Changing Lives in Cambodia

Liz French went to Cambodia earlier this year to visit schools supported by the Tauranga based Cambodia Charitable Trust (CCT) and to meet sponsored children. It left an indelible impression.

When I met my sponsored child, she shed tears of gratitude for the difference I was making in her life. It was profound to realise that my $60 per month, less than I spend on lattes, was enabling her to continue her education, eventually earn a good living, and become a valuable contributor to society.

Sear Sun Nary is 16 and attends Ang Rokha Secondary School in the Takeo province of Cambodia. If I was apprehensive about meeting her, imagine how she must have felt! Luckily, we had Chrean, who is CCT’s Cambodian based sponsorship programme manager to interpret for us. I discovered that Nary (their last name is their Christian name) is studying 10 subjects and wants to go to university and be a teacher or a nurse. Her father is a farmer (two cows, two pigs, and a few chickens) and her mother a vendor. They live in a home the size of a large bedroom with none of the facilities we take for granted. She has two siblings. Without support, the family could not afford for her to make it this far through school and aspire to higher education and a career.

Nary is one of thousands of Cambodian children benefiting from CCT. It all started in 2007 when Tauranga lawyer Denise Arnold travelled to Cambodia in search of a cause, as she felt privileged and wanted to do some good. She discovered a country still recovering from the Pol Pot regime which decimated a generation, particularly the educated middle class. She found poverty and worrying evidence of child trafficking.

Denise realised the answer lay in education. Now some 16 years later, dozens of trips to Cambodia (all personally financed), and the creation of a small team of paid staff in that country, backed by many volunteers in New Zealand, the Cambodia Charitable Trust has been recognised by the Cambodian Ministry of Education, Youth and Sport as a partner in the development of education. The letter from the Education Minister, who is also Deputy Prime Minister, “acknowledges the ongoing support and value provided by CCT to deliver improved education outcomes for Cambodian children”.

Hopeful and Humbling

I was fortunate to travel with Denise, who as founder and director of CCT, is quick to acknowledge it could not be done without her team in Cambodia and support from New Zealand donors, sponsors, and helpers. After my emotional experience with Nary, she told me it is quite common for children to weep when they meet their benefactors.

CCT’s support is wide ranging. The dearth of good teachers has been addressed with an emphasis on improving teacher training. Schools that had no library or even hand washing facilities are now benefiting from books and better classrooms, health, and hygiene. And, of course, individual pupils from the generosity of their sponsors. Something as simple as providing a uniform or a bike can be the difference between going to school and not.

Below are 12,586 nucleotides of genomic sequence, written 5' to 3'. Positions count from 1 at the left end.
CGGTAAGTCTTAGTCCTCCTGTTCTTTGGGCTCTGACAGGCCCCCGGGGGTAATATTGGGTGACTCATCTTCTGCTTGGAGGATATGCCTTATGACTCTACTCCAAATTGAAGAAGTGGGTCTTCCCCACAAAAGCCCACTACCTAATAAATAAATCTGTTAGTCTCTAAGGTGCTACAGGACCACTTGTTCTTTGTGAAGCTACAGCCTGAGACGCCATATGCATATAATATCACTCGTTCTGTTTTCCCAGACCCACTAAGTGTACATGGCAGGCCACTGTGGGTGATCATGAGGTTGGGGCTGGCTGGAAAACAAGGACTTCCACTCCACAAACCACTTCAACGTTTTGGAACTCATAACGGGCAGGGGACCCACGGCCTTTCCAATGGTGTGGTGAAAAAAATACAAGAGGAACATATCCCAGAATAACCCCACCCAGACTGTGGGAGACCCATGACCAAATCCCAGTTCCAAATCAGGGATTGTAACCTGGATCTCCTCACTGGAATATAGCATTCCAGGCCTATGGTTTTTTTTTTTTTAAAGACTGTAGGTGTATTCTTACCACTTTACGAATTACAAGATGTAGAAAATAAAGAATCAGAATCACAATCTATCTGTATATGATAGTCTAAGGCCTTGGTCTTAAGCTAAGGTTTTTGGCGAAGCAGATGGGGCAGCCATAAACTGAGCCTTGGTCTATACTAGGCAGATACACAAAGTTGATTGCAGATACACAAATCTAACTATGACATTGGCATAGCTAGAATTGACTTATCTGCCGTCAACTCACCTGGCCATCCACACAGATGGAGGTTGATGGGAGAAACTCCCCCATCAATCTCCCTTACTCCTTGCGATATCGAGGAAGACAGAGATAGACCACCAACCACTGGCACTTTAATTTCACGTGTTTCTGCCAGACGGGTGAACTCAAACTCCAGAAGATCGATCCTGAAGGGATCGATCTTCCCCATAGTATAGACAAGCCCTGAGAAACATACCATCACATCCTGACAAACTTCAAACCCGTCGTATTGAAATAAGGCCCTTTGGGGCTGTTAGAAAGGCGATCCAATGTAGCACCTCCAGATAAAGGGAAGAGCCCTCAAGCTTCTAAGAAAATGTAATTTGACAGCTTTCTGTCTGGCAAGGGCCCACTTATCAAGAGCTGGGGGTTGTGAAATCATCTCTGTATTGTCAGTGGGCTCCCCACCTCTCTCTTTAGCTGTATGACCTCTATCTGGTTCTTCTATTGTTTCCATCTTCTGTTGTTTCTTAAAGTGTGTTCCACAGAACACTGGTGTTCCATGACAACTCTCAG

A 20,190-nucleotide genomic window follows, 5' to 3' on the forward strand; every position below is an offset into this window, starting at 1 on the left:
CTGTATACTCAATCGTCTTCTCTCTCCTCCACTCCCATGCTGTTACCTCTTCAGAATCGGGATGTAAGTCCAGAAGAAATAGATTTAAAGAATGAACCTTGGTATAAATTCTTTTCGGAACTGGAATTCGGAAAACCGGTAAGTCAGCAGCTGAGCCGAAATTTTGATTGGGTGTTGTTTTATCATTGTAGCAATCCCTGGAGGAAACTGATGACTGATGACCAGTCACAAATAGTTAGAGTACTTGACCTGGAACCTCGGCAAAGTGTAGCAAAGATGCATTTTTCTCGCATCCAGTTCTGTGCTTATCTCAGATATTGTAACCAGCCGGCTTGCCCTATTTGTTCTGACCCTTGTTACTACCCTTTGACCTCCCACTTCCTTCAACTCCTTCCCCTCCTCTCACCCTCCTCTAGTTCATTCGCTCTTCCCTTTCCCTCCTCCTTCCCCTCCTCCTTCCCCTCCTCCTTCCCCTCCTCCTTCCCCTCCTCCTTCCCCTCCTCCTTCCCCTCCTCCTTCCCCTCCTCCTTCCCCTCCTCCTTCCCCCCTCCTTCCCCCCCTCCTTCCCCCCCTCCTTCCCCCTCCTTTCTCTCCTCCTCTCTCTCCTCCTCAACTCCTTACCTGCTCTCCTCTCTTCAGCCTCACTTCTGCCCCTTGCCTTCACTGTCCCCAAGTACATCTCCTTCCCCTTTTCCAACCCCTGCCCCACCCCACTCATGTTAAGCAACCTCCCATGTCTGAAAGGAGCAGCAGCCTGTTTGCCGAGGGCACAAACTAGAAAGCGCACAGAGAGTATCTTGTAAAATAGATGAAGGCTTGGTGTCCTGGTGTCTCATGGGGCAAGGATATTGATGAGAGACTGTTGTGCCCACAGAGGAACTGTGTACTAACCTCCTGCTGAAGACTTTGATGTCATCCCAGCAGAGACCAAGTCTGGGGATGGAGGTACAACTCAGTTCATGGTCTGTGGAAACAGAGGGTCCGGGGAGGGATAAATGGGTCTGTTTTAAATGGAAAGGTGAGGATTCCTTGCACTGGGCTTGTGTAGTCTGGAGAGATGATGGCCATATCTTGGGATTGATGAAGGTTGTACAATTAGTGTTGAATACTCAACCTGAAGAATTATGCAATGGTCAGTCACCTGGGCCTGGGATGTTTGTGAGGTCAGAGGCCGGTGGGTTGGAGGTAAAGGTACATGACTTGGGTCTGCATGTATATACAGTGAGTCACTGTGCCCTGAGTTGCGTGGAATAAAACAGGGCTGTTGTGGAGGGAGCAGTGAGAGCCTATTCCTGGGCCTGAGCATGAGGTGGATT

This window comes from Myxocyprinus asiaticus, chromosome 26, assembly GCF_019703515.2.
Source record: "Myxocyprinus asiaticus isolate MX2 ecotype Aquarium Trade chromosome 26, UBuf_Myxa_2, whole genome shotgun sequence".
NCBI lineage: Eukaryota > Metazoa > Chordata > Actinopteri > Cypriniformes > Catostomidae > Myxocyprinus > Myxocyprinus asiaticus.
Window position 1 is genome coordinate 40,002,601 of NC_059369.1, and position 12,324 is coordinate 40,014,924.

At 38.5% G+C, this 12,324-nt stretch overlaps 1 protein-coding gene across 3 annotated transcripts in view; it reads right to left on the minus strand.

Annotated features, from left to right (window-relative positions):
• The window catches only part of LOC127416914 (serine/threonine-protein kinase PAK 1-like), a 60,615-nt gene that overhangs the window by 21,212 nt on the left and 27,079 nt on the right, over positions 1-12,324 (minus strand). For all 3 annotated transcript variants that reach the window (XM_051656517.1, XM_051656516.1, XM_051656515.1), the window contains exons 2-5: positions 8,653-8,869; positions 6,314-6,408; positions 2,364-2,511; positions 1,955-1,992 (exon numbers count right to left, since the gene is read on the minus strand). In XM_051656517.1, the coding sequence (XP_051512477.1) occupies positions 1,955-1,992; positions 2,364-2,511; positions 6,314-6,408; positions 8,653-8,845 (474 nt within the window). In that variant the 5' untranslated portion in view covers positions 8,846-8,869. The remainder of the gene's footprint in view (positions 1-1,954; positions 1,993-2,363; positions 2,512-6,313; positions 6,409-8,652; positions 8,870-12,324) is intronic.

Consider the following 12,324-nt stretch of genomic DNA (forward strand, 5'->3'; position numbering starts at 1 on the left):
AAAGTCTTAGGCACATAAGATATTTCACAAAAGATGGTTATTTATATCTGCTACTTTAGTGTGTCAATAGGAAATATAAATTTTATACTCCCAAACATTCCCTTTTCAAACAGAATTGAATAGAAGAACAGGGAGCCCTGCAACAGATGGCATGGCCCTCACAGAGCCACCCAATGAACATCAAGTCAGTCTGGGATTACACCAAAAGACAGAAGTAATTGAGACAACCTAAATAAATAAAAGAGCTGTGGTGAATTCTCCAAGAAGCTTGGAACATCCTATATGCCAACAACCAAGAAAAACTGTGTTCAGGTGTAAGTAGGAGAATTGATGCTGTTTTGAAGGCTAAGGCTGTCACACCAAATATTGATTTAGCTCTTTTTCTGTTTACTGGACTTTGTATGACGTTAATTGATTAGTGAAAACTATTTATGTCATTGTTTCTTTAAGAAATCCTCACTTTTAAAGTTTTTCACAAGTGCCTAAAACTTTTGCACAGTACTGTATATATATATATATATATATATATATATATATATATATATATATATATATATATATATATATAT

Denise and I witnessed the results when we met two university students in Phnom Penh, one a future scientist and the other studying to be a lawyer. Though both spoke some English, it helped to have Chrean as our interpreter again. Keo and Thida both come from poor backgrounds and would never have had an opportunity like this without CCT. Their appreciation was palpable, their hugs full of hope.

Light a Candle

The Covid years were especially tough in Cambodia. Schools closed for long periods. Some families would have starved were it not for CCT’s call to donors to fund bags of rice.

The schools the charity supports are getting back on track, but the more CCT does the more they see that needs to be done. Some schools receive full funding while others belong to clusters which get as much assistance as CCT can afford. So far, CCT have concentrated on schools in one province while broadening their Teachers College scope throughout the country.

When Denise Arnold established the charity, and the enormity of the task was almost too daunting, her mother in law quoted Eleanor Roosevelt: “It is better to light a candle than curse the darkness.”

In sponsoring a child, I feel I have “lit a candle” and that my gift to Nary, while having no financial impact on my life (or my lattes!), is making an immeasurable difference to hers.

This is the season for giving, so If you want to join me in supporting a charity where ALL funds go direct to the cause, go to to find out more.

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